Nursing Quality and Patient Recovery
America's health care shortage extends into every level of its hospitals, from nurses to gift shop volunteers. This shortage can cause huge problems in effective coverage for United States citizens. However, statisticians believe that increasing the number of nurses per hospital will improve health care quality for everyone.
The highest level of the health care shortage is in primary care doctors. Though the federal government has been pushing for increased primary care physician presence, their efforts have failed. Primary care physicians have been decreasing faster and faster every year since the 1970s.
Many hospitals have found the solution for the lack of primary care physicians: nurses. Nurses, and especially those with advanced training like nurse practitioners and clinical nurse specialists, provide much of the same care as doctors, at lower price and with less education, as reported by the Yale Journal on Regulation.
Both the lay community and members of the health care sector are attributing major hospital mortality problems to the nursing shortage. In a 2005 edition of Nursing Economic$, researchers found that more than half of registered nurses and CNOs (Chief Nursing Officers) think that reduced staffing is causing a decrease in the quality of care in hospitals and other health care centers. Over 90% of registered nurses complained about overstaffing causing poor patient care. On the other hand, 40% of American citizens have criticized the health care sector, claiming that between 1999 and 2004, quality of hospital care has sunk, citing stress, understaffing and lessened individual care as major factors in the condition of health care.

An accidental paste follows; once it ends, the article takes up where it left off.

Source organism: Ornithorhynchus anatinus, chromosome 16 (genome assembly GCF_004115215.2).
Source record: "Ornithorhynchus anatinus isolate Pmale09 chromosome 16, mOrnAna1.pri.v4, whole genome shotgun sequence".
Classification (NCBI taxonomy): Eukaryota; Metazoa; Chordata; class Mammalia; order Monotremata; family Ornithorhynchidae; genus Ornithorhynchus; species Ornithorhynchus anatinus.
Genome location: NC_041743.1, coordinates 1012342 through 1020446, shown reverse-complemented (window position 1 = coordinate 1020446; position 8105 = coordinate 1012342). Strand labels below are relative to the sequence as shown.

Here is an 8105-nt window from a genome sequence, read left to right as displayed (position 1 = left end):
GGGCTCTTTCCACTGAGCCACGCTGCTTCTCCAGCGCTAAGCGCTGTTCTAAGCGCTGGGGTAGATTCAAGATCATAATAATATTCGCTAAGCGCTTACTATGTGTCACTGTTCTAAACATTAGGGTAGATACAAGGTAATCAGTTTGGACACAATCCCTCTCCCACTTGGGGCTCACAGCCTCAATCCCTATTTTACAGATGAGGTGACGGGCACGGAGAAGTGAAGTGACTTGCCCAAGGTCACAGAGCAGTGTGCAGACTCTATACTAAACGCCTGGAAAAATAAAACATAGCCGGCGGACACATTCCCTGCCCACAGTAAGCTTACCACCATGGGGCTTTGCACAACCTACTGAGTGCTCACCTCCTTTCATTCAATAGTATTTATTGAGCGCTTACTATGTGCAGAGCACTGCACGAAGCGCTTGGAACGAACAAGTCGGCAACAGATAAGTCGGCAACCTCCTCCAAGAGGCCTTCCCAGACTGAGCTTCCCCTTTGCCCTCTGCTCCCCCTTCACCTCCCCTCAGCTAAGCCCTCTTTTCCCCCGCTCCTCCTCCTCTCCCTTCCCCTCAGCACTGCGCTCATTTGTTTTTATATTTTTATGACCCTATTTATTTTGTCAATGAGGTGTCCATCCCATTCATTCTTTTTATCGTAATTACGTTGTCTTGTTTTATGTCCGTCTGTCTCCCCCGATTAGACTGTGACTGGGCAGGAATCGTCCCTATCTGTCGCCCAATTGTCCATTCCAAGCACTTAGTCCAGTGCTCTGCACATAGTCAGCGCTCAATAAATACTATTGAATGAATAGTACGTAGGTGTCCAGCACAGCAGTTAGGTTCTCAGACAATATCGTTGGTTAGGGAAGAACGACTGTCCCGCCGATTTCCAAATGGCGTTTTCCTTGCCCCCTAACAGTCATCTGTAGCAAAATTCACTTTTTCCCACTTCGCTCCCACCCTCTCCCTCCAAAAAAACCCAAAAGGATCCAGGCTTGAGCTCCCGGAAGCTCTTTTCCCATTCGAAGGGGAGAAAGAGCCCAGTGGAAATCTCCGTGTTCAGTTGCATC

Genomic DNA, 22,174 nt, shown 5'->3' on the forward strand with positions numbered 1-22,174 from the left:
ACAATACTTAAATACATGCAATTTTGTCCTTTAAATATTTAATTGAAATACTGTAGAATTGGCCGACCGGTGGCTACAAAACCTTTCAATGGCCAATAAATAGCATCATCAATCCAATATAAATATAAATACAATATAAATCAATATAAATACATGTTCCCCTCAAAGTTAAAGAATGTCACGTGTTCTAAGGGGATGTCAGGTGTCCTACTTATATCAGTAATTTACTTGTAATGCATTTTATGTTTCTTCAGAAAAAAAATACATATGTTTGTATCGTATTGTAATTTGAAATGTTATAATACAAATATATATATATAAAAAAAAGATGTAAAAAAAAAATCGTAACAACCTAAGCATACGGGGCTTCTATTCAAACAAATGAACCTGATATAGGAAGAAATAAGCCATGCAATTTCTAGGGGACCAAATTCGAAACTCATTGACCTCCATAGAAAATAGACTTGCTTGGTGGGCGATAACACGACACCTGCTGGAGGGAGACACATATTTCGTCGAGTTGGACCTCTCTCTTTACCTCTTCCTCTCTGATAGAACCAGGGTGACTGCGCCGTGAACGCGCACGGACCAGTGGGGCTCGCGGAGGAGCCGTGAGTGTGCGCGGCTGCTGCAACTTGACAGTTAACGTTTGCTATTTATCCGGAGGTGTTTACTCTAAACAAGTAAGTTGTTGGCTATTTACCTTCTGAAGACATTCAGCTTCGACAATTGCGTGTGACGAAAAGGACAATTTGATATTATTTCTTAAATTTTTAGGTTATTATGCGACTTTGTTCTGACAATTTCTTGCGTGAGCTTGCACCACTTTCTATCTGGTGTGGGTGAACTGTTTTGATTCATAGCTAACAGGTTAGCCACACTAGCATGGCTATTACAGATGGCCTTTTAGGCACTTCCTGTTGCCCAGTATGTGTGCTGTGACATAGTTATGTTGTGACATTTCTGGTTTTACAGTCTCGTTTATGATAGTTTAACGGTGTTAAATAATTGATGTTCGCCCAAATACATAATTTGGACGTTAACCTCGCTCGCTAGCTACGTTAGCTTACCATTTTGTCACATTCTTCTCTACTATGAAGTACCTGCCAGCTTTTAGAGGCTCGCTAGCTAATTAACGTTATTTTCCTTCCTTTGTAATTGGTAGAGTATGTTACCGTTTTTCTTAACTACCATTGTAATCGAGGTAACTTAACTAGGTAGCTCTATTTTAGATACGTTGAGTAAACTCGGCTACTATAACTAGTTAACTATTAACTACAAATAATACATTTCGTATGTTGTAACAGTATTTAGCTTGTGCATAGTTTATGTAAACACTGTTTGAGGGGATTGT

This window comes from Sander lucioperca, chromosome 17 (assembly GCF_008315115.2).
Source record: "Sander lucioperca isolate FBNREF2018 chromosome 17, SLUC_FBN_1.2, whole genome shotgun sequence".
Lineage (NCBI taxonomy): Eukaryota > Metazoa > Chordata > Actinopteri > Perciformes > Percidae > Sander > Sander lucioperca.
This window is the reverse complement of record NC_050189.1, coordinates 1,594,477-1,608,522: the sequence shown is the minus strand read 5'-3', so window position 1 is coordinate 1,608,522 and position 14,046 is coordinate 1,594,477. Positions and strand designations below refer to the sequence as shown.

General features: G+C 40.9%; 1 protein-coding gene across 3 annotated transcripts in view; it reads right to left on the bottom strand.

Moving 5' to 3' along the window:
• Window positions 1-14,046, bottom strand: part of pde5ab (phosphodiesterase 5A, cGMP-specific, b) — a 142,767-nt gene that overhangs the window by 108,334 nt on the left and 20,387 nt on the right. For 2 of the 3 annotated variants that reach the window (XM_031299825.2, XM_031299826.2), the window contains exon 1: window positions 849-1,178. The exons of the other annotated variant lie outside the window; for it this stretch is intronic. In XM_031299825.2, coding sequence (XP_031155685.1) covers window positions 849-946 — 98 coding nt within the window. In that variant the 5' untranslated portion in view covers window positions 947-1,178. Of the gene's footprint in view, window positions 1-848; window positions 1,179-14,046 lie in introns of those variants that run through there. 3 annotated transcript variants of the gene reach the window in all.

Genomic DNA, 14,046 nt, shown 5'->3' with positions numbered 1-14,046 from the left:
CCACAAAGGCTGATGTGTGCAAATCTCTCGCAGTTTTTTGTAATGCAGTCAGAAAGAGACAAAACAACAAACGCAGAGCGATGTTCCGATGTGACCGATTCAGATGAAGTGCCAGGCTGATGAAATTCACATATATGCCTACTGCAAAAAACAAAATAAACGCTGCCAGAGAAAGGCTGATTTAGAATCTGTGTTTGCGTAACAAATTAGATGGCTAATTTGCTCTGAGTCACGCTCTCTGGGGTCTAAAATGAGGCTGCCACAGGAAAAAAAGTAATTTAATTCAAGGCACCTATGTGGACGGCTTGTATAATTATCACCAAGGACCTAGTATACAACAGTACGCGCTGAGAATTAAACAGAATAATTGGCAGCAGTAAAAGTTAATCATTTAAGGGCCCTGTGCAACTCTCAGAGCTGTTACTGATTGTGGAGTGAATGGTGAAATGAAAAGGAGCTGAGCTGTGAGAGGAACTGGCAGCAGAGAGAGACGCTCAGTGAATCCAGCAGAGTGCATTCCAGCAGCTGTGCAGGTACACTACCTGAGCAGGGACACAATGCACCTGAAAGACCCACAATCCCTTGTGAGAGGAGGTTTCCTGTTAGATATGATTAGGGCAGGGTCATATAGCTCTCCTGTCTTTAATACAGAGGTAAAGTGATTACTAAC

A study by The New England Journal of Medicine in 2002 tested the hypothesis that low nurse staffing levels will increase the number of deaths and complications in patients. After examining almost 800 hospitals in eleven states, the research team concluded that higher numbers of nursing care hours shortened the day, reduced risk of infection, pneumonia, heart attack and 'failure to rescue.' Additionally, surgical patients who saw their nurses more regularly had decreased urinary tract infections and increased rates of success after surgery. Overall, the study proved that increasing coverage of patients by upping the number of nurses on staff will lead to better health care in hospital patients.
A further study in Health Services Research and the Journal of Nursing Administration went on to study the effects of education on mortality rates. The research teams found that hospitals that staff nurses who graduated from baccalaureate programs had lower rates of mortality and 'failure to rescue' than did hospitals who staffed nurses with a lower level of education.
The study of mortalities as a consequence of the nursing shortage has been the most frightening of all. In 2002, the Journal of the American Medical Association came forward with research on the benefits of increasing nursing staff. Thousands of lives would be saved a year by simple changes in hiring. At the University of Pennsylvania, where the research was conducted, the team found that a hospital with a low ratio of nurses to patients, patients are almost a third more likely to die than in hospitals that are adequately staffed. Every patient added to a nurse's daily workload in the surgery ward increases the chance of death by 7%.
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